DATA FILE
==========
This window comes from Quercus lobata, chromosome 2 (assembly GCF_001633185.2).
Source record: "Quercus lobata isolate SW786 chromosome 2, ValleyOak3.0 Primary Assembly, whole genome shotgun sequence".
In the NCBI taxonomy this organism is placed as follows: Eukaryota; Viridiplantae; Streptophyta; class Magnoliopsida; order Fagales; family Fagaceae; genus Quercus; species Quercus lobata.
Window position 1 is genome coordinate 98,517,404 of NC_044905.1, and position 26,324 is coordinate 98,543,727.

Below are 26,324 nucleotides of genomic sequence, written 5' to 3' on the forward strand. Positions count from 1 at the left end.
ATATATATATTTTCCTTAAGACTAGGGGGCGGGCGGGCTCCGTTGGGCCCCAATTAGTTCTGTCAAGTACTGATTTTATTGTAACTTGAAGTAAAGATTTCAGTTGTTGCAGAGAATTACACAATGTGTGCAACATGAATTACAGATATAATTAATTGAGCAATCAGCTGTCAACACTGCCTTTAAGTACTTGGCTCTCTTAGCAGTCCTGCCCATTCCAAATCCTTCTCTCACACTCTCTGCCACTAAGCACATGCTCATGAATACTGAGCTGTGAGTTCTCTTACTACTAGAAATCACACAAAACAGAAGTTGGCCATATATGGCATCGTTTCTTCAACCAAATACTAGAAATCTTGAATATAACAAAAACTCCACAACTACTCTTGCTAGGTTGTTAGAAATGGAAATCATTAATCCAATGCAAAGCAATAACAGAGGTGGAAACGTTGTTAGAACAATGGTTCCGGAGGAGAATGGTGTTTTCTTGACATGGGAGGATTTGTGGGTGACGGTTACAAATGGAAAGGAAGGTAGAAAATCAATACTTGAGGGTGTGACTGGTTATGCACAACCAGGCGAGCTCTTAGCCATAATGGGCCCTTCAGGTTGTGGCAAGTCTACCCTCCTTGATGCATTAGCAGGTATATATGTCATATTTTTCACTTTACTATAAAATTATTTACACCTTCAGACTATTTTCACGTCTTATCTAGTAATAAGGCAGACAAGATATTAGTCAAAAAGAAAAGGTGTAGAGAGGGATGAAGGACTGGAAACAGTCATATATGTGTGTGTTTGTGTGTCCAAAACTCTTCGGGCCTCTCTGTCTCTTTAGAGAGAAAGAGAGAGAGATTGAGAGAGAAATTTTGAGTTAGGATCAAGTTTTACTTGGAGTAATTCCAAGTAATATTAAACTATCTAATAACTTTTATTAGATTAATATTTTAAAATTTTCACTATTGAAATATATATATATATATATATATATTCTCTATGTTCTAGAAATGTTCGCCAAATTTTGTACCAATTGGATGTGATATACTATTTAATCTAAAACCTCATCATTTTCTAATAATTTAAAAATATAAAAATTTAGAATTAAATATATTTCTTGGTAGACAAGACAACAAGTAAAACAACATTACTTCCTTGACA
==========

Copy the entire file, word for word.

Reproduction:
This window comes from Quercus lobata, chromosome 2 (assembly GCF_001633185.2).
Source record: "Quercus lobata isolate SW786 chromosome 2, ValleyOak3.0 Primary Assembly, whole genome shotgun sequence".
In the NCBI taxonomy this organism is placed as follows: Eukaryota; Viridiplantae; Streptophyta; class Magnoliopsida; order Fagales; family Fagaceae; genus Quercus; species Quercus lobata.
Window position 1 is genome coordinate 98,517,404 of NC_044905.1, and position 26,324 is coordinate 98,543,727.

Below are 26,324 nucleotides of genomic sequence, written 5' to 3' on the forward strand. Positions count from 1 at the left end.
ATATATATATTTTCCTTAAGACTAGGGGGCGGGCGGGCTCCGTTGGGCCCCAATTAGTTCTGTCAAGTACTGATTTTATTGTAACTTGAAGTAAAGATTTCAGTTGTTGCAGAGAATTACACAATGTGTGCAACATGAATTACAGATATAATTAATTGAGCAATCAGCTGTCAACACTGCCTTTAAGTACTTGGCTCTCTTAGCAGTCCTGCCCATTCCAAATCCTTCTCTCACACTCTCTGCCACTAAGCACATGCTCATGAATACTGAGCTGTGAGTTCTCTTACTACTAGAAATCACACAAAACAGAAGTTGGCCATATATGGCATCGTTTCTTCAACCAAATACTAGAAATCTTGAATATAACAAAAACTCCACAACTACTCTTGCTAGGTTGTTAGAAATGGAAATCATTAATCCAATGCAAAGCAATAACAGAGGTGGAAACGTTGTTAGAACAATGGTTCCGGAGGAGAATGGTGTTTTCTTGACATGGGAGGATTTGTGGGTGACGGTTACAAATGGAAAGGAAGGTAGAAAATCAATACTTGAGGGTGTGACTGGTTATGCACAACCAGGCGAGCTCTTAGCCATAATGGGCCCTTCAGGTTGTGGCAAGTCTACCCTCCTTGATGCATTAGCAGGTATATATGTCATATTTTTCACTTTACTATAAAATTATTTACACCTTCAGACTATTTTCACGTCTTATCTAGTAATAAGGCAGACAAGATATTAGTCAAAAAGAAAAGGTGTAGAGAGGGATGAAGGACTGGAAACAGTCATATATGTGTGTGTTTGTGTGTCCAAAACTCTTCGGGCCTCTCTGTCTCTTTAGAGAGAAAGAGAGAGAGATTGAGAGAGAAATTTTGAGTTAGGATCAAGTTTTACTTGGAGTAATTCCAAGTAATATTAAACTATCTAATAACTTTTATTAGATTAATATTTTAAAATTTTCACTATTGAAATATATATATATATATATATATATTCTCTATGTTCTAGAAATGTTCGCCAAATTTTGTACCAATTGGATGTGATATACTATTTAATCTAAAACCTCATCATTTTCTAATAATTTAAAAATATAAAAATTTAGAATTAAATATATTTCTTGGTAGACAAGACAACAAGTAAAACAACATTACTTCCTTGACA